The opinion of the court was delivered by: Bumb, United States District Judge:
Plaintiff Jason Cole ("Plaintiff" or "Pl.") filed a complaint (the "Complaint" or "Compl.") in New Jersey Superior Court, Camden County, asserting claims under the New Jersey Motor Vehicle Warranty Act, Magnuson-Moss Warranty Improvement Act ("MMWA"), and the Uniform Commercial Code against Defendant Jaguar Land Rover North America, LLC ("Defendant" or "Def.").
Defendant removed the case to the United States District Court for the District of New Jersey, claiming that this court has original jurisdiction under the MMWA and supplemental jurisdiction over Plaintiff's state law claims. Plaintiff moved for remand. For the reasons that follow, Plaintiff's motion is GRANTED.
On or about January 4, 2010, Plaintiff leased a new 2010 Jaguar XF from Cherry Hill Classic Cars in Cherry Hill, New Jersey. Compl. ¶¶ 3, 4, 17.*fn1 The vehicle was manufactured and warranted by Defendant. Compl. ¶ 3. The lease payments totaled $30,425 to be paid out over the term of the lease. Compl. Ex. B.*fn2 As part of the agreement between Plaintiff and Defendant, Plaintiff alleges that Defendant issued "several warranties, guarantees, affirmations or undertakings with respect to the material or workmanship of the vehicle and/or remedial action in the event the vehicle fail[ed] to meet the promised specifications," including "an express 4 year/50,000 mile warranty." Compl. ¶¶ 6, 7, 8.
Plaintiff alleges that the vehicle has been rendered "substantially impaired, unable to be utilized for its intended purposes, and is worthless" due to ineffective attempts to repair the vehicle by Defendant through its authorized dealer. Compl. ¶ 9. Plaintiff alleges three documented warranty repair attempts by defendant: (1) an attempt to repair abnormal noise in the brakes, vehicle sluggishness, a defective glove box, and problems with the transmission on or before August 24, 2010 (Compl. ¶ 10); (2) an attempt to repair a "defective air conditioner" on or before September 29, 2010 (Compl. ¶ 11); and (3) a second attempt to fix the air conditioner, along with an attempt to fix the radio, on or before November 1, 2010 (Compl. ¶ 12). Despite the repair attempts, Plaintiff alleges that the vehicle "continues to exhibit defects and non-conformities, which substantially impair its use, value, and/or safety." Compl. ¶ 13.
Plaintiff commenced this action against Defendant in the Superior Court of New Jersey, Camden County on June 23, 2011, asserting claims under the MMWA and under New Jersey state law. Pursuant to 28 U.S.C. § 1441(b), Defendant filed a notice of removal to the United States District Court for the District of New Jersey on July 20, 2011. Defendant asserts that removal is proper because Plaintiff's MMWA claim provides for original federal question jurisdiction when the amount in controversy is at least $50,000 and Plaintiff's claim exceeds that amount. Defendant further argues that this court has supplemental jurisdiction over Plaintiff's state law claims because they "arise from a common nucleus of operative facts." Def.'s Notice of Removal at 2.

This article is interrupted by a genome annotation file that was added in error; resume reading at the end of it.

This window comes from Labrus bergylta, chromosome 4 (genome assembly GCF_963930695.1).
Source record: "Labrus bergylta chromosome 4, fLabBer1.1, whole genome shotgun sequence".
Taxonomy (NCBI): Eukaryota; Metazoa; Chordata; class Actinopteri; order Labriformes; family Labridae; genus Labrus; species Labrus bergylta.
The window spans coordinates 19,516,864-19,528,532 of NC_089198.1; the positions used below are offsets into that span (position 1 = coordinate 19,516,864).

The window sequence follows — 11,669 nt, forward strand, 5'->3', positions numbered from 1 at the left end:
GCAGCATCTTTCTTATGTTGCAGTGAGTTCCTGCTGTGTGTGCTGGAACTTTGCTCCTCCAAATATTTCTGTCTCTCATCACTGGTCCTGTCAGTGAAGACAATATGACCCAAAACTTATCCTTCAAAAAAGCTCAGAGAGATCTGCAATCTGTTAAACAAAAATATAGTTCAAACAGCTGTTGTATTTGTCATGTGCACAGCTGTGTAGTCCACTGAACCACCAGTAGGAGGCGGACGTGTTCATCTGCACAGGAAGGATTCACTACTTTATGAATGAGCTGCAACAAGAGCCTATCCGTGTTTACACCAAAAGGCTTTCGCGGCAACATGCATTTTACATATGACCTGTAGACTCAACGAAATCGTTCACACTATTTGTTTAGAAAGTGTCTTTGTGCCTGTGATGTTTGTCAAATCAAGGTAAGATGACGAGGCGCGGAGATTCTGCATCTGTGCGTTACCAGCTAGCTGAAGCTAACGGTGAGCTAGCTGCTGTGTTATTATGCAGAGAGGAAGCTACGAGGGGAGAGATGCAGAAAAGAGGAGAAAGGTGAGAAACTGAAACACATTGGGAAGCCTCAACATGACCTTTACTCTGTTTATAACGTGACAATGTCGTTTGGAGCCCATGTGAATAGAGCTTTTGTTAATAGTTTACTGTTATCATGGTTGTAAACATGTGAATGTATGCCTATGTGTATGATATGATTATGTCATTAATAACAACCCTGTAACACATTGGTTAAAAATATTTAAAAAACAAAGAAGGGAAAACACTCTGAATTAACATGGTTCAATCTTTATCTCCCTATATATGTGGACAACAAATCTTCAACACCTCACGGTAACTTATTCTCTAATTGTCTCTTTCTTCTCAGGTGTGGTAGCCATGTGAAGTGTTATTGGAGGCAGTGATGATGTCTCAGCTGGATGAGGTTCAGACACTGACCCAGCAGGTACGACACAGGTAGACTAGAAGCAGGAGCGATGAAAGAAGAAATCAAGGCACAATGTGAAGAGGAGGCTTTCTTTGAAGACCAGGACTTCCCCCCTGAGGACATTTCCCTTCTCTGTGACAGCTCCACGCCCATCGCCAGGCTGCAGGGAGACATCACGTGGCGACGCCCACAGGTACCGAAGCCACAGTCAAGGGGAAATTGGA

Plaintiff filed a motion to remand the case to state court, pursuant to 28 U.S.C. § 1447(c), on July 27, 2011. Plaintiff argues that his cause of action does not meet the requisite $50,000 amount in controversy under the MMWA necessary to trigger federal jurisdiction.
A defendant may remove a civil action filed in state court to federal court if the federal court would have had original jurisdiction over the action. 28 U.S.C. § 1441(b). Pursuant to 28 U.S.C. § 1447(c), the federal court must remand an action "[i]f at any time before final judgment, it appears that the district court lacks subject matter jurisdiction.."
On a motion to remand, where jurisdictional facts are in dispute, "the party challenging federal jurisdiction bears the burden of proving necessary facts by a preponderance of the evidence." Zanger v. Bank of Am., N.A., No. 10-2480, 2010 WL 3910142, at *2 (D.N.J. Oct. 1, 2010). However, if jurisdictional facts are not in dispute, the analysis turns on whether Plaintiff has specifically averred in the complaint that the amount in controversy is less than the jurisdictional minimum. Id. Where the plaintiff has done so, "a defendant seeking removal must prove to a legal certainty that plaintiff can recover the jurisdictional amount." Frederico v. Home Depot, 507 F.3d 188, 196-97 (3d Cir. 2007). "A plaintiff is entitled to this deferential standard only if the complaint specifically (and not impliedly) and precisely (and not inferentially) state[s] that the amount sought shall not exceed the jurisdictional minimum." Zanger, 2010 WL 3910142, at *2 (quotation and citation omitted). In contrast, where a plaintiff has not specifically and precisely averred in the complaint that the amount in controversy is less than the jurisdictional minimum, the case may only be remanded if the Plaintiff demonstrates, to a legal certainty, that it cannot recover the jurisdictional amount. Frederico, 507 F.3d at 195, 197; Lawton v. Basic Research, L.L.C., No. 10-6341, 2011 WL 1321567, at *2 (D.N.J. April 4, 2011).
This Court's analysis proceeds in three ...